Oil headed for a third weekly drop as U.S. crude output rose to a two-year high and Chinese refining slowed, signs that the world’s two biggest consumers may stymie OPEC-led efforts to trim a global glut.
Futures were little changed in New York, down 3.2 percent for the week. U.S. production had the biggest weekly advance since June, according to Energy Information Administration data on Wednesday, offsetting the largest decline in stockpiles in almost a year. Oil processing in China fell in July, the biggest decline for that particular month in three years, figures from the National Bureau of Statistics showed Monday.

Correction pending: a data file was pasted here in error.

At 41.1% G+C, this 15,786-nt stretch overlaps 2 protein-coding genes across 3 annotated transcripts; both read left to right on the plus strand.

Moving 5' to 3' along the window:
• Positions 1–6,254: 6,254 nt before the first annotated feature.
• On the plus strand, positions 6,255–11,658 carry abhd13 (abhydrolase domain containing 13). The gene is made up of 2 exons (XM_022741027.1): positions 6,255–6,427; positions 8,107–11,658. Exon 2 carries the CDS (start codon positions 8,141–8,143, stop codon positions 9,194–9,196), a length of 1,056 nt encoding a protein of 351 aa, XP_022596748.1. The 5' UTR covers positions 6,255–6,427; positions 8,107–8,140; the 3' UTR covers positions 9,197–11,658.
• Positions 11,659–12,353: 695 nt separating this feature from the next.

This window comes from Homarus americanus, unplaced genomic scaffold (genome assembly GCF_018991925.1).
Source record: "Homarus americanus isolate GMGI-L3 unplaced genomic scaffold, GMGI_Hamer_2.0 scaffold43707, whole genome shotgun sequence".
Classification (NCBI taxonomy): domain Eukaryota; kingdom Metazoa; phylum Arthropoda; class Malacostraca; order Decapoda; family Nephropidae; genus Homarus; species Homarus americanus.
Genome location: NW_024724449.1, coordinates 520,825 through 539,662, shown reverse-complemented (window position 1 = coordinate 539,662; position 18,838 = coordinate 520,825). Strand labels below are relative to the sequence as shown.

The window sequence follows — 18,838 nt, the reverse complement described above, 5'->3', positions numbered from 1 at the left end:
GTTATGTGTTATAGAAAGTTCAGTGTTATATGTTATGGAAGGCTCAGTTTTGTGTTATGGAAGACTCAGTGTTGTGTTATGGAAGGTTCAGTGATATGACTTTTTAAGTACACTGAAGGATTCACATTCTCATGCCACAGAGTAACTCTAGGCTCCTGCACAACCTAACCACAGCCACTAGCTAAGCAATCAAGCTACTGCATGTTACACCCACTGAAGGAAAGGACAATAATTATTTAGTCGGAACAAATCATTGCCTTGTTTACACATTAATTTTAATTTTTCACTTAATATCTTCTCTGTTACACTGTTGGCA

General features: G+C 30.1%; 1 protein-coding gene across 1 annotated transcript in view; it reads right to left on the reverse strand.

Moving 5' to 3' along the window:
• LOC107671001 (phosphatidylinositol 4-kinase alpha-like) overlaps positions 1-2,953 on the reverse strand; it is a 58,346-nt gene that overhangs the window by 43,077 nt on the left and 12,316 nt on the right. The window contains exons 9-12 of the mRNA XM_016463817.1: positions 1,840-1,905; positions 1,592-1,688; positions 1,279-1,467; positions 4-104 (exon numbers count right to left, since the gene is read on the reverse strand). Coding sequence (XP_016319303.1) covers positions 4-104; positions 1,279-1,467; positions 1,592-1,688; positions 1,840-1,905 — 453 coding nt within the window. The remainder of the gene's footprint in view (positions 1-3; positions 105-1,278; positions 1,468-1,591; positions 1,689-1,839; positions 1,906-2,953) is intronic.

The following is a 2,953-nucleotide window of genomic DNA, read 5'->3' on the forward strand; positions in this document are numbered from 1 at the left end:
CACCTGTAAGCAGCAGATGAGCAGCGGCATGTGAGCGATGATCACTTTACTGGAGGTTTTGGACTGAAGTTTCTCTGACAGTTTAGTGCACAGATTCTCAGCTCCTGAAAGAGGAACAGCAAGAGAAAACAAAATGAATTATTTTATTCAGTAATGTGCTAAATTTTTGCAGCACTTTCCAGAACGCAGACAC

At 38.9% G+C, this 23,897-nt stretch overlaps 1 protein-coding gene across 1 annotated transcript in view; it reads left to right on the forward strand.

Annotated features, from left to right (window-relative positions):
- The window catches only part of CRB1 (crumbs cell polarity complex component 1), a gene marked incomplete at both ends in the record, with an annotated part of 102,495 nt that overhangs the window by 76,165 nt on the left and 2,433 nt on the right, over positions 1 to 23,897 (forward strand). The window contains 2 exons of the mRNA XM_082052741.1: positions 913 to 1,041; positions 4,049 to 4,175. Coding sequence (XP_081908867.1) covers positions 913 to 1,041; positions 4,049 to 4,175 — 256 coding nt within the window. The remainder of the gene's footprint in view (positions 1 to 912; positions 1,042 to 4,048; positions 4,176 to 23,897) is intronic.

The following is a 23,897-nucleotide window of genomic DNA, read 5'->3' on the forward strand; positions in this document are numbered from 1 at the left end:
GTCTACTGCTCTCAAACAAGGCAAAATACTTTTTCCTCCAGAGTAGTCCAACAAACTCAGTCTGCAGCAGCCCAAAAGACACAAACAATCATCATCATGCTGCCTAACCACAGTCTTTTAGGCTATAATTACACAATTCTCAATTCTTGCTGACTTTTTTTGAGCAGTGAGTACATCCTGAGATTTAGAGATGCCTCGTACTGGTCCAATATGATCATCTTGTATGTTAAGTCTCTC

Oil this month has fluctuated in the tightest range since February as production cuts by the Organization of Petroleum Exporting Countries and its allies drain a surplus more slowly than expected. Brent crude prices will struggle to climb above $60 a barrel during the next five years because of plentiful supplies from both OPEC and U.S. shale, according to Citigroup Inc.